A Low Rise Reveals too Much, and a High Rise Looks Dumpy. What’s a Happy Medium?
- Look for the universally flattering midrise sweet spot, which is one to two inches below the navel, or just below where your waist begins to indent.
- Use what you wear on top to complement (or camouflage) the stomach area. “Partner low-rise pants with a longer shirt that hits at the hip bone,” says Andrews.
- “Try Tory Burch slacks, which are appropriately modest but still look modern,” says Sharon Weil, head of the personal-shopping service for Saks Fifth Avenue.
All My Pants Give Me the Dreaded Muffin Top
- Try a higher rise. A low rise often starts three inches or more below the navel, so any soft flesh there will spill over.
- Similarly, if pants are too small, the waistband can bind your skin. Stacy London, a cohost of TLC’s What Not to Wear, points to junior sizes (any odd-number size) and trendy, contemporary looks (think Rampage and Bongo) as possible culprits and suggests replacing them with cuts for grown-ups, such as those from DKNY.
- Pair existing problem pants with tanks with control panels to whittle your middle. Try Yummie Tummie (yummietummie.com).
- Wear long, fluid tops to mask your muffiny midsection.
What Is the Best Length for Cropped Pants?
- If you want sleek, Audrey Hepburn cigarette pants, this narrow style should graze the ankles, says Berlin, who points to Theory’s sophisticated crops as the proper length.
- Going shorter? “Try styles that hit at the narrowest zone between calf and ankle, where the shin starts to indent,” says Monahan.
- While tall women can afford to go even shorter (think Capris and pedal pushers), these styles make petites look squatty. “Try Bermuda shorts instead,” says London.
- As for wide-leg crops, says London, “they have their place in the world, but it’s on a beach or in a country house.”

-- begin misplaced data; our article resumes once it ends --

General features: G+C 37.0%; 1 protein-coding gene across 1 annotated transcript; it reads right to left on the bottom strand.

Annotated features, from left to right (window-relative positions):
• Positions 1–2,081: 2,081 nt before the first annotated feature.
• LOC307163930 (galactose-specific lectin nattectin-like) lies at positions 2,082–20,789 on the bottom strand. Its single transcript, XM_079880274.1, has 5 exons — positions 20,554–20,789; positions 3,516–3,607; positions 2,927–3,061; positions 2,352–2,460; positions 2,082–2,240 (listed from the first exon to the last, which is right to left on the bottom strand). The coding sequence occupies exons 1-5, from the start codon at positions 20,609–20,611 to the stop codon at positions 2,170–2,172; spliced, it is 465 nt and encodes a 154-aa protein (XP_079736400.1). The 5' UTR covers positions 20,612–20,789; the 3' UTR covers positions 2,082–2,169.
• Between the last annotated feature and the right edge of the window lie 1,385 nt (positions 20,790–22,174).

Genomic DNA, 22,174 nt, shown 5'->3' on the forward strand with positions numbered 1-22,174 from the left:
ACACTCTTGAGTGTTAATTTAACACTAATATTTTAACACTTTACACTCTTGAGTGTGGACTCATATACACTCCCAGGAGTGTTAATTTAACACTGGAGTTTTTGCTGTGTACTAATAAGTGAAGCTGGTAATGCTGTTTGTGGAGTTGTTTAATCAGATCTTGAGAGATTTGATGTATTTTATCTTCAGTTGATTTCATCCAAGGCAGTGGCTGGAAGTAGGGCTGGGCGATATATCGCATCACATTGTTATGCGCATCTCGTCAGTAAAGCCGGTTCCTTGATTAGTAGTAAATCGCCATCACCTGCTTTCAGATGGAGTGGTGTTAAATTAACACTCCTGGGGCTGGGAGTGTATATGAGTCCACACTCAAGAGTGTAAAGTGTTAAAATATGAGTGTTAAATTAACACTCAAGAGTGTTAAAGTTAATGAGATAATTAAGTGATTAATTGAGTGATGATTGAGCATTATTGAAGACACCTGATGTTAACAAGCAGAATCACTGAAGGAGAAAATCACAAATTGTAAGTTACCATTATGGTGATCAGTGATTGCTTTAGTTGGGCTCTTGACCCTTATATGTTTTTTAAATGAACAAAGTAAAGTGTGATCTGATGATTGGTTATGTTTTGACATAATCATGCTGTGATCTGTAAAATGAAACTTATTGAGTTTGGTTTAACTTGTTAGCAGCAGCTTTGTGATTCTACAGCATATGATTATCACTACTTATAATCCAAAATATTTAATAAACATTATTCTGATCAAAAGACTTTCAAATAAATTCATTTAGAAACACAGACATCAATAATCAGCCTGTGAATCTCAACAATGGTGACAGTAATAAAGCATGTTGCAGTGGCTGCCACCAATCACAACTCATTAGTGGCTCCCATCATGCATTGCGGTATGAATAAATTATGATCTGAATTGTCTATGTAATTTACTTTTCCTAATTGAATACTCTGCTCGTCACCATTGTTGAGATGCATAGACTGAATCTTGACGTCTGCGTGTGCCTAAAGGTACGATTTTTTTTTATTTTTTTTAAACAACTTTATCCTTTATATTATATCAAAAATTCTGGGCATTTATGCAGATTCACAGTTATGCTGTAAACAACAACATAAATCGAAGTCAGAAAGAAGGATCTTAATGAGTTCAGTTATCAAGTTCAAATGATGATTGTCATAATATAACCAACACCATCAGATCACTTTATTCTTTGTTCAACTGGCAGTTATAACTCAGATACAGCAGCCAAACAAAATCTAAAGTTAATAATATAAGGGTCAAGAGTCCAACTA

My Rear Is High and Round, but My Legs Are Slim. Which Cuts Will Suit Me?
- Look for darting in the back, which makes room for a rounder bottom without causing the seat to look baggy.
- Choose pants with back pockets, as pairs without pockets often create a “unibum.”
- Remember that pocket size should be relative to your backside, says Andrews. A large bottom calls for large pockets.
- Try a bootcut style, which may help make a full rear seem more proportionate to slim legs.
- Look for labels like Baby Phat and Apple Bottoms, which are cut for bodies with fuller behinds and skinny legs, says Ambrose. Fox also recommends Austin Reed trousers.
I Have Long Legs. What Style Will Flatter Me the Most?
“With extremely high heels being so popular, tall women are in luck, because pants are especially long this season,” says Gregg Andrews, a fashion director at Nordstrom. Higher-end pants are generally longer in length because the manufacturers don’t skimp on fabric, and chances are they’ll have an all-around better fit, too. So for long-legged ladies, Andrews advocates springing for $100-plus pants over a $50 pair for an immediate difference. Another option is to head to the websites of J.Crew, Banana Republic, or Ann Taylor, which all offer lengths online that aren’t always stocked in stores, says Berlin.